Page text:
Soapbox

Broken FEC is making a mockery of campaign finance laws

Ann Ravel, then head of the California Fair Political Practices Commission, announced a $1 million fine for a “dark money” scheme in the 2012 election. Since her 2013 appointment to the Federal Election Commission, she has struggled to break a partisan deadlock.
Ann Ravel, then head of the California Fair Political Practices Commission, announced a $1 million fine for a “dark money” scheme in the 2012 election. Since her 2013 appointment to the Federal Election Commission, she has struggled to break a partisan deadlock. Sacramento Bee file

There is no doubt whatsoever that the Federal Election Commission is broken.

The agency in charge of enforcing our nation’s campaign finance laws is moribund by ideological stalemate, leaving the laws largely unenforced. It is broken not because of its staff, which is hardworking and professional. It is broken because of its leadership; the six commissioners – three Democrats and three Republicans – routinely deadlock 3-3 along party lines, resulting in a “no decision” on whether to enforce the law in any particular case. No decision means no enforcement.

The agency began its collapse rather recently. In 2008, Senate Republican leader Mitch McConnell realized he could render the campaign laws impotent by selecting three GOP commissioners committed to preventing enforcement. McConnell selected Don McGahn, Caroline Hunter and Matthew Petersen, who marched in lockstep. This strategy had an immediate impact. Public Citizen found that deadlocked votes on enforcement actions skyrocketed from less than 2 percent throughout the FEC’s history to about 19 percent in 2012. At the same time, the number of enforcement actions dropped from an average of more than 700 a year to 135 in 2012.

In 2013, McGahn, the ringleader of the obstructionist bloc, left the agency along with one Democratic commissioner. Their replacements were Republican Lee Goodman, a respected election lawyer, and Democrat Ann Ravel, the head of California’s Fair Political Practices Commission instrumental in uncovering a massive $15 million “dark money” scheme in the 2012 election. With two new respected commissioners, there was hope that the gridlock would end.

That hope was fleeting.

Though FEC commissioners seemed more civil, the deadlocks continued. The Washington Post found that last year, of 132 enforcement cases, the FEC acted on only 16 violations and issued $206,235 in fines – among the least in 30 years.

Simply put, when it comes to money in politics, there is no cop on the beat – and the major political players know that almost anything goes.

When someone considers running for federal office and raises or spends more than $5,000, under the law they are “testing the waters” and must follow contribution limits. But absent enforcement, few of the potential 2016 presidential candidates have complied. Instead, they are creating their own super PACs for unregulated fundraising.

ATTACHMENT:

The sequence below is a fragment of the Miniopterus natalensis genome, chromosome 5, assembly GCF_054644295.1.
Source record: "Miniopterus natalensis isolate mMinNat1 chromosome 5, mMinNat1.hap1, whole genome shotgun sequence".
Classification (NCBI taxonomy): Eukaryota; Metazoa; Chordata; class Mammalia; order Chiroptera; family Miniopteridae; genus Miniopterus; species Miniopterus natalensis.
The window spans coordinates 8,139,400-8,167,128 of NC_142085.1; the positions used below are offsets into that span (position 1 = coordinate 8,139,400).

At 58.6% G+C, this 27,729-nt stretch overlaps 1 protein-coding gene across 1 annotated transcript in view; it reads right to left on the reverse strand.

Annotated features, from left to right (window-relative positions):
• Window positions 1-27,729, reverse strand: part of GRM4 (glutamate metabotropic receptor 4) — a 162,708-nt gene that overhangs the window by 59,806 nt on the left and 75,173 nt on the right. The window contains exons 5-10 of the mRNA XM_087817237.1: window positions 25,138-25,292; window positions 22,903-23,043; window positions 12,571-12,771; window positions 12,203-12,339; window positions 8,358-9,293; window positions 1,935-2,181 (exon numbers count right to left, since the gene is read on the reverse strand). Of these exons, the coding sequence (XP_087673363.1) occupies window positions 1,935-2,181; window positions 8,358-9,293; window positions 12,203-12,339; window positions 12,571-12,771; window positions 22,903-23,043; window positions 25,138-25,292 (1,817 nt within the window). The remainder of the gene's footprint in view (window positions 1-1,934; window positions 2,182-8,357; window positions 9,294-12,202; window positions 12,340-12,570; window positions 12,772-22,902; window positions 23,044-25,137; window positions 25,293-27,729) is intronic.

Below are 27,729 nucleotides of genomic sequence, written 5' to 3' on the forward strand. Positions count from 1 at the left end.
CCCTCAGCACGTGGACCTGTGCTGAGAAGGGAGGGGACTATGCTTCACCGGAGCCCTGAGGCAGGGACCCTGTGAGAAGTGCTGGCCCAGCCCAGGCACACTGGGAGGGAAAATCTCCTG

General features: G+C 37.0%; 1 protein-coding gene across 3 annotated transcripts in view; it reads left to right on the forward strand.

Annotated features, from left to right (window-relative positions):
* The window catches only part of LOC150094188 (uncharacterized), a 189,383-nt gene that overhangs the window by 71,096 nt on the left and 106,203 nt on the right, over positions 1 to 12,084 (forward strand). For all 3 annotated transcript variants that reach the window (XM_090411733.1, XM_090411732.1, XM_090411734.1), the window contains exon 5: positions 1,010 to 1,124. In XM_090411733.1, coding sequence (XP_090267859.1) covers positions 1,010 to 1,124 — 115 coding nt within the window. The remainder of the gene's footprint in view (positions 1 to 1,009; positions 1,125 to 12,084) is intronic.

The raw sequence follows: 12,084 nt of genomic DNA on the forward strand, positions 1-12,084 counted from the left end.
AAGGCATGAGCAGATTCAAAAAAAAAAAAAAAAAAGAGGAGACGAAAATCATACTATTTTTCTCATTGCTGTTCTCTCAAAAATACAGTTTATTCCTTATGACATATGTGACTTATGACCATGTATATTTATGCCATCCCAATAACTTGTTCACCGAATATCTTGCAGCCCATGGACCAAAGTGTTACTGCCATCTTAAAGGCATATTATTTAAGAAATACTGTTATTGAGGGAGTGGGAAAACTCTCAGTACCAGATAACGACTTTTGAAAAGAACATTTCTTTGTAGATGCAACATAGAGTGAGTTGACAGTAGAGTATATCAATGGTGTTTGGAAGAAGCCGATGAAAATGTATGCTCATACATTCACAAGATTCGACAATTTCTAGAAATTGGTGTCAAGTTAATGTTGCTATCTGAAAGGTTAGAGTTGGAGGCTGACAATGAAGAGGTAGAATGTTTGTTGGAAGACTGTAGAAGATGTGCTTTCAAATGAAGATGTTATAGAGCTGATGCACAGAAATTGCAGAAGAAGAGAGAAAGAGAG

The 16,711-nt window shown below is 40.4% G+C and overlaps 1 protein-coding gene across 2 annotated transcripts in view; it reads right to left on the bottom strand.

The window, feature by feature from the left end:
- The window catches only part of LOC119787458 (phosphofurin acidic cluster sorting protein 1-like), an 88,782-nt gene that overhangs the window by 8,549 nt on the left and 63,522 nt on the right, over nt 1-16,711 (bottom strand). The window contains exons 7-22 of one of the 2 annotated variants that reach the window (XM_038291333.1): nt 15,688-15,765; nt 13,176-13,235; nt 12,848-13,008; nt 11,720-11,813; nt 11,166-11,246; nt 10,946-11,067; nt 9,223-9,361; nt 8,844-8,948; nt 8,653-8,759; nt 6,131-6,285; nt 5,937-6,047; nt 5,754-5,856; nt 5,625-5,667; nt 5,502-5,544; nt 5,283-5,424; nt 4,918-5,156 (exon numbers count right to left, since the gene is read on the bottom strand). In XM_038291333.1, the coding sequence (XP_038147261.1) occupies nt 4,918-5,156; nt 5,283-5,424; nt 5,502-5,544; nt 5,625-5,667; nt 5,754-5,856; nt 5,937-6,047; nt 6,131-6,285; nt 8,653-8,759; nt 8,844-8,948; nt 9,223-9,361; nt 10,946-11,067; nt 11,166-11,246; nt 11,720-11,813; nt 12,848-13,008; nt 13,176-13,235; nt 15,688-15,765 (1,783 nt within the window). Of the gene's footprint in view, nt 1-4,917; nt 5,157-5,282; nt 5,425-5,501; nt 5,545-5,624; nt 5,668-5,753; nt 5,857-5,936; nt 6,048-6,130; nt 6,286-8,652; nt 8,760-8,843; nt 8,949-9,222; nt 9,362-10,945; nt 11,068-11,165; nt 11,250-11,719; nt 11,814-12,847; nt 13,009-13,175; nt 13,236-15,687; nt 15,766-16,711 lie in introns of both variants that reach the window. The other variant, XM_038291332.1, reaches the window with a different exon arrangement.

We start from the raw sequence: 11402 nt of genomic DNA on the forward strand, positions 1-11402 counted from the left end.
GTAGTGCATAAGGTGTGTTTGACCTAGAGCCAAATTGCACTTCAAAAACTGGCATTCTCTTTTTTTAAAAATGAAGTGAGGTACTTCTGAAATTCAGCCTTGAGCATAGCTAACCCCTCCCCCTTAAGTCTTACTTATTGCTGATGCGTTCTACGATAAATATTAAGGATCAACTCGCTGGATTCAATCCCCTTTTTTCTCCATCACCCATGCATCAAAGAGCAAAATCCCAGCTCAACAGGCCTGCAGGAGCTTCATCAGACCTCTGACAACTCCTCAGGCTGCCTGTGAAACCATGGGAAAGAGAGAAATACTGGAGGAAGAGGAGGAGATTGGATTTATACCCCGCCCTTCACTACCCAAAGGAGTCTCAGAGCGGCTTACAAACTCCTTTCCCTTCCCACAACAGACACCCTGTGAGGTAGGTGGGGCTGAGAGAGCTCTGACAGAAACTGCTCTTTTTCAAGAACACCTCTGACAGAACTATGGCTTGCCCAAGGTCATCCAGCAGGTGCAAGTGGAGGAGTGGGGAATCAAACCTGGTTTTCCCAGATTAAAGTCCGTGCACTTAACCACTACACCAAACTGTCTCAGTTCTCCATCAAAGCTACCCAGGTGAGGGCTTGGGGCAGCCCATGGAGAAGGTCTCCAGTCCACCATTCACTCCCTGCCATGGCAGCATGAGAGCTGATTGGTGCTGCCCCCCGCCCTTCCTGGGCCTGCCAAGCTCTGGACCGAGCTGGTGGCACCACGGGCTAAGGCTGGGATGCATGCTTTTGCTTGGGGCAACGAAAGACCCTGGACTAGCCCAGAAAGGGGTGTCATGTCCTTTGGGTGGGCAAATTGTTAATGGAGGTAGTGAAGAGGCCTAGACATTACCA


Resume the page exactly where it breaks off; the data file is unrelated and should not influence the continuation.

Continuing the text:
Republican Jeb Bush is on track to raise tens of millions of dollars, giving Democrat Hillary Clinton a run for her money. “Non-candidate” Scott Walker even joked about the game: “Should I choose to be a candidate. ...” Then he added with a grin: “My lawyers love it when I say that.”

Public Citizen found that “independent” super PACs are actually “super-connected” to a candidate. In the 2014 elections, 45 percent of these groups spent all their money supporting a single candidate. Most of these super PACs were established and run by people who previously worked on the candidate’s campaign. Bush asked donors to chip in no more than $1 million each to his super PAC for the time being in order to avoid a negative perception.

Still, the FEC sees nothing. It has dismissed 29 allegations of coordination, according to Ravel, without actually investigating any of these cases.

The FEC’s lack of enforcement makes a mockery of our campaign finance laws. If it is not willing to do its job, the Justice Department can and should fill the void.

In an obvious case of coordination between a candidate and super PAC – the campaign manager simultaneously ran the super PAC – the department stepped in and successfully prosecuted the case.

If the nation’s campaign finance laws are not to be disregarded altogether, we need the Justice Department to fill the void on enforcement. As the 2016 election season begins, the big-money power brokers are running amok. The very integrity of our elections is at stake.

Craig Holman is a Washington, D.C., lobbyist for Public Citizen, a nonprofit advocacy group.

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